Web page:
The beading pattern for this design describes how to make the beaded beads and how to string them together with antique cut beads to create a necklace. The pattern is in the PDF format, and clocks in at 13 pages of step-by-step instructions with 42 full-color illustrations and photographs.

In this pattern, I describe a different method for weaving an octahedron beaded bead than I have in past patterns. I've found this method a little clearer to illustrate (especially taking into account the two different holes of the two-hole triangles), and it's my hope that anyone who follows this pattern will find it clearer to understand as well.

Three Limited Edition Kit Colorways

Kits for this design are available in the three colorways shown, and include all the beads and findings needed to make a necklace up to 21" in length containing five Melon Ball beaded beads. Unfortunately I'm not able to refill these kits once they are sold out, so these are limited edition kits - once they're gone, they're gone!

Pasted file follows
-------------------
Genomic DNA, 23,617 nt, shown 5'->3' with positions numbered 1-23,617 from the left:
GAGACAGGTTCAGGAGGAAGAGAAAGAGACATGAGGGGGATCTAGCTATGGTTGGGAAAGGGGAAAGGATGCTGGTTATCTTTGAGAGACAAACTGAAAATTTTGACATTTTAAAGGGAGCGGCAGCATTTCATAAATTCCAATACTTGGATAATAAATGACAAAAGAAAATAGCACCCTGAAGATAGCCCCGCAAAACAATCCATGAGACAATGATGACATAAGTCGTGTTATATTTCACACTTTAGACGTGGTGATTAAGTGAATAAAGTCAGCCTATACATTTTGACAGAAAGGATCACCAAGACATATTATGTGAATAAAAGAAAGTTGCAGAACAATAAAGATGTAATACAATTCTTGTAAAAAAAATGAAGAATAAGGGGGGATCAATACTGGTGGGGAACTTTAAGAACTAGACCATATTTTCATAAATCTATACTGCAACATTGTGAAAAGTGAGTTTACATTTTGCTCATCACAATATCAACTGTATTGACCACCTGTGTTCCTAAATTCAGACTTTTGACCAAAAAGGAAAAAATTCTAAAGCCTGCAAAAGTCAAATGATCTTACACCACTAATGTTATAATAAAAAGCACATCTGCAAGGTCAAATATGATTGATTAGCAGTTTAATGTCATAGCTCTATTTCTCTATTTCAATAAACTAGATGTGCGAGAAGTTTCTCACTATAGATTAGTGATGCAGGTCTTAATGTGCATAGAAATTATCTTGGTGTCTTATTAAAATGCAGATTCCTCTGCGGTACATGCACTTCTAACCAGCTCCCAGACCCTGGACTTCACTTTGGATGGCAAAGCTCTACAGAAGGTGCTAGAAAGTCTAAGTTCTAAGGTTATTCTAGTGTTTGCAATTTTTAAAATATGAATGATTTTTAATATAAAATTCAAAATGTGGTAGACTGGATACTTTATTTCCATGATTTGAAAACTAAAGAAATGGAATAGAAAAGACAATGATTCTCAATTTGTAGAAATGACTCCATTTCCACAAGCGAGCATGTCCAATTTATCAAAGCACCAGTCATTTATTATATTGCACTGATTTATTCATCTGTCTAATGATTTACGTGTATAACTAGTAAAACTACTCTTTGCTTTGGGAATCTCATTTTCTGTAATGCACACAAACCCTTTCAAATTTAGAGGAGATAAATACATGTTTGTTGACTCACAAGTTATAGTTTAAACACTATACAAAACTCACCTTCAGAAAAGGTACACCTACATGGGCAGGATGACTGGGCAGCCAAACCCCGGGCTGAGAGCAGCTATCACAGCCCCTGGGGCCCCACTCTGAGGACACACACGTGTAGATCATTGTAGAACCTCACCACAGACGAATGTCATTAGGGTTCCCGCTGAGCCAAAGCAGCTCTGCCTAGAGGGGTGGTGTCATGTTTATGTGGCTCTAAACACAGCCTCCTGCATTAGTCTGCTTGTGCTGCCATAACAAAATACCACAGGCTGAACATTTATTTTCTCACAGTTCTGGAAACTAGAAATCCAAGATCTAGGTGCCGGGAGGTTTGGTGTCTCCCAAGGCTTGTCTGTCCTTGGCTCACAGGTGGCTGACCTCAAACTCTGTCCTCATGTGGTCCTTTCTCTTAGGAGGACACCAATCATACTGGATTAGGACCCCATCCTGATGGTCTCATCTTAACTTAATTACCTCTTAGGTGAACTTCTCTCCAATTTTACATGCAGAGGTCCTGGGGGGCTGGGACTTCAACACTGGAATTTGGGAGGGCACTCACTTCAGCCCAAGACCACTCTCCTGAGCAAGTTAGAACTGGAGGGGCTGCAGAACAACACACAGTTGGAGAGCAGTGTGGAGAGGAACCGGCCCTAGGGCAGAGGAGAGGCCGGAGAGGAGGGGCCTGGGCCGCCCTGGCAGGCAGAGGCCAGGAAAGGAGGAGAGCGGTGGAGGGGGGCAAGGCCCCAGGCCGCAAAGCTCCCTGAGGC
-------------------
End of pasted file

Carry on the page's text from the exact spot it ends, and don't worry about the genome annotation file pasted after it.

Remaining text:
On that note, the last day to order kits for delivery before the new year is December 21: beading patterns can still be purchased and downloaded from the Bead Origami website, however all kits ordered during this time will ship after January 2.

Have a very warm and Happy Holiday Season!  

Tuesday, December 9, 2014

Color Play with Marsala: The Pantone 2015 Color of the Year

Marsala: Pantone's Color of the Year for 2015